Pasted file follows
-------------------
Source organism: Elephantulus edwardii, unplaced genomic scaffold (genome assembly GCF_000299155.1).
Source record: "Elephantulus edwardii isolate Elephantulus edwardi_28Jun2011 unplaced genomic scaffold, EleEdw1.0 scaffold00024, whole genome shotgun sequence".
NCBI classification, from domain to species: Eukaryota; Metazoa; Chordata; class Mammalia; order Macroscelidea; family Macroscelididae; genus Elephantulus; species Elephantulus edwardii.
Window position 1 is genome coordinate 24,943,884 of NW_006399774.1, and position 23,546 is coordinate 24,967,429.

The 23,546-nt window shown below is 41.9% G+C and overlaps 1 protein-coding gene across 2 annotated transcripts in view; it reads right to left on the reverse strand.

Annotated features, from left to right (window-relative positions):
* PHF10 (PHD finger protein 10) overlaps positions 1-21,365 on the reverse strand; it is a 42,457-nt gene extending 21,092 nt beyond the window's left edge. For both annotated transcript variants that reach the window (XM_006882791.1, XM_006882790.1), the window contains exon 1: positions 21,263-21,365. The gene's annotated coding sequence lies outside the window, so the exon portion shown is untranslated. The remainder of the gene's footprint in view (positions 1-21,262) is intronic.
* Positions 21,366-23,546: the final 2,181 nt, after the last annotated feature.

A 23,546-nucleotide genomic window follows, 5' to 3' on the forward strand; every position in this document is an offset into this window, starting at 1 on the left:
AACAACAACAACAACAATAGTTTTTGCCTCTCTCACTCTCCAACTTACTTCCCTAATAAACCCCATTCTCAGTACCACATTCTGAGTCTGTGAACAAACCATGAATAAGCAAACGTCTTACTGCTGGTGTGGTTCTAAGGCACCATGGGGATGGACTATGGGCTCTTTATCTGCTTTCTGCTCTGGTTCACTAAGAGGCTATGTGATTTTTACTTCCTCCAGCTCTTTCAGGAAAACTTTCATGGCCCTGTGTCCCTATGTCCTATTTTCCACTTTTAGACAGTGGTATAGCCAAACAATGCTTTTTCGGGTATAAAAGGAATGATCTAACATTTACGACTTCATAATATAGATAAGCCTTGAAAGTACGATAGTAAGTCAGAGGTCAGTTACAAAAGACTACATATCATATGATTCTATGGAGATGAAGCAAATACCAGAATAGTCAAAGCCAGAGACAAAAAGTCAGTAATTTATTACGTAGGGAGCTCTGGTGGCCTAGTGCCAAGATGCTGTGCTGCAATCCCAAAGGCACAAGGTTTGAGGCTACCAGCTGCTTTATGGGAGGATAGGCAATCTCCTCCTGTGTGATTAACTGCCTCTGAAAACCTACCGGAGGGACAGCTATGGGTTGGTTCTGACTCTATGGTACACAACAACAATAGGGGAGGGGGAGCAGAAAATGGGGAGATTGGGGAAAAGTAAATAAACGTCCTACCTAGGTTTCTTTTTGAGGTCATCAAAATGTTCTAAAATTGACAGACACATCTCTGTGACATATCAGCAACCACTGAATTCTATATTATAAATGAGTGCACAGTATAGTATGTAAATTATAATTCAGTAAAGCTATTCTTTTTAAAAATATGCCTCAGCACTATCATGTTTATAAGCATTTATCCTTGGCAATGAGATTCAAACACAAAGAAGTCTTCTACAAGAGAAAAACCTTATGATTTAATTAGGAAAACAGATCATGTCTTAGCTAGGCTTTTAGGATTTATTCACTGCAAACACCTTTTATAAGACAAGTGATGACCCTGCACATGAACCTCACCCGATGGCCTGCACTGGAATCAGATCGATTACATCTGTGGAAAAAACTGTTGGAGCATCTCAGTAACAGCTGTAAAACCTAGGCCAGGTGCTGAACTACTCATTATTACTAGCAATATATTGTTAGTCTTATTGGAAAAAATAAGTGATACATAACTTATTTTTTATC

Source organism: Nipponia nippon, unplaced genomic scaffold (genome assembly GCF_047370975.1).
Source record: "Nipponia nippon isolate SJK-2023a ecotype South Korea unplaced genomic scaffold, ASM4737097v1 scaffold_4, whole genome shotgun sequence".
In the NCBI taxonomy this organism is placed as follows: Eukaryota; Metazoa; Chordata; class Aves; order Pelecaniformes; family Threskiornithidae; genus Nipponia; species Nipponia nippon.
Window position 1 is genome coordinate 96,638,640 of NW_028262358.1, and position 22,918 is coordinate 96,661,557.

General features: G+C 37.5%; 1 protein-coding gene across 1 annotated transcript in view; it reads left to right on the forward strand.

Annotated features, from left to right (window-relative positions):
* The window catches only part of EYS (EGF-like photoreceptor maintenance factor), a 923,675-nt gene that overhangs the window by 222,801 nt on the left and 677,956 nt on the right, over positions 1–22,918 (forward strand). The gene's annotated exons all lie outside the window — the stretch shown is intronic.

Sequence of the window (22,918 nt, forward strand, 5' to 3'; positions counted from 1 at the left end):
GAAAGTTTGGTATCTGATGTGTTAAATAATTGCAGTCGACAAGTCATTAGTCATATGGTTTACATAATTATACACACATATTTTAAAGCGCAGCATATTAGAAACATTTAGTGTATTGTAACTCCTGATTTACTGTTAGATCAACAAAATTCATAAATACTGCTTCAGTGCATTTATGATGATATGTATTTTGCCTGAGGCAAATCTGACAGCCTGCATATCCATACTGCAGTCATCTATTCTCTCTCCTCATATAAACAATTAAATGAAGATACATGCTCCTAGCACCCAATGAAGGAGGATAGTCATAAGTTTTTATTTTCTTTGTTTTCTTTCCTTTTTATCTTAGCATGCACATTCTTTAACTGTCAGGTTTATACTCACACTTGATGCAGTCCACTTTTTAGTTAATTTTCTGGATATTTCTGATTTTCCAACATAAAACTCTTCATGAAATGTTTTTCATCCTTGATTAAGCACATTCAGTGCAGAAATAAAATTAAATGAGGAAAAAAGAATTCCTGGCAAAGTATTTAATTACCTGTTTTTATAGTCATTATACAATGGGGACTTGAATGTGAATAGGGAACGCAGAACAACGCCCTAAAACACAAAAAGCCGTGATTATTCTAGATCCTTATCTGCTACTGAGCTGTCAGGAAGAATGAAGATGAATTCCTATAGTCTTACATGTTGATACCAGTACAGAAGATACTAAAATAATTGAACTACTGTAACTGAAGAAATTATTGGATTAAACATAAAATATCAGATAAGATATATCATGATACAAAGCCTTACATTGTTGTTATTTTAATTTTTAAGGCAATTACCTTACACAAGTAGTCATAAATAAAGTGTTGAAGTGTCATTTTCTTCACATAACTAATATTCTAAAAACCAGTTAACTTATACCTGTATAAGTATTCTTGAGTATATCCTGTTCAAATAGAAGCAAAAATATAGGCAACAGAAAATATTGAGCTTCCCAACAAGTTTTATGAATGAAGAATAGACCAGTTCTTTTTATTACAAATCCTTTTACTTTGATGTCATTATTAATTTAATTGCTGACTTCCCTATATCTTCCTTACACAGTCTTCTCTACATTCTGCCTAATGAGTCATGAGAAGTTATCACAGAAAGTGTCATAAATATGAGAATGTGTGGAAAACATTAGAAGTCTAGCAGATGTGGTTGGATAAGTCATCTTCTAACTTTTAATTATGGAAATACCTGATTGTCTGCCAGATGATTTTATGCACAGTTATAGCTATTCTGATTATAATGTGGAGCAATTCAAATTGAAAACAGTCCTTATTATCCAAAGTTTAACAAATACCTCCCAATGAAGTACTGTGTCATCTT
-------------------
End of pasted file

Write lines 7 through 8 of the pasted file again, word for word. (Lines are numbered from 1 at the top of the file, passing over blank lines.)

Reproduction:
* PHF10 (PHD finger protein 10) overlaps positions 1-21,365 on the reverse strand; it is a 42,457-nt gene extending 21,092 nt beyond the window's left edge. For both annotated transcript variants that reach the window (XM_006882791.1, XM_006882790.1), the window contains exon 1: positions 21,263-21,365. The gene's annotated coding sequence lies outside the window, so the exon portion shown is untranslated. The remainder of the gene's footprint in view (positions 1-21,262) is intronic.
* Positions 21,366-23,546: the final 2,181 nt, after the last annotated feature.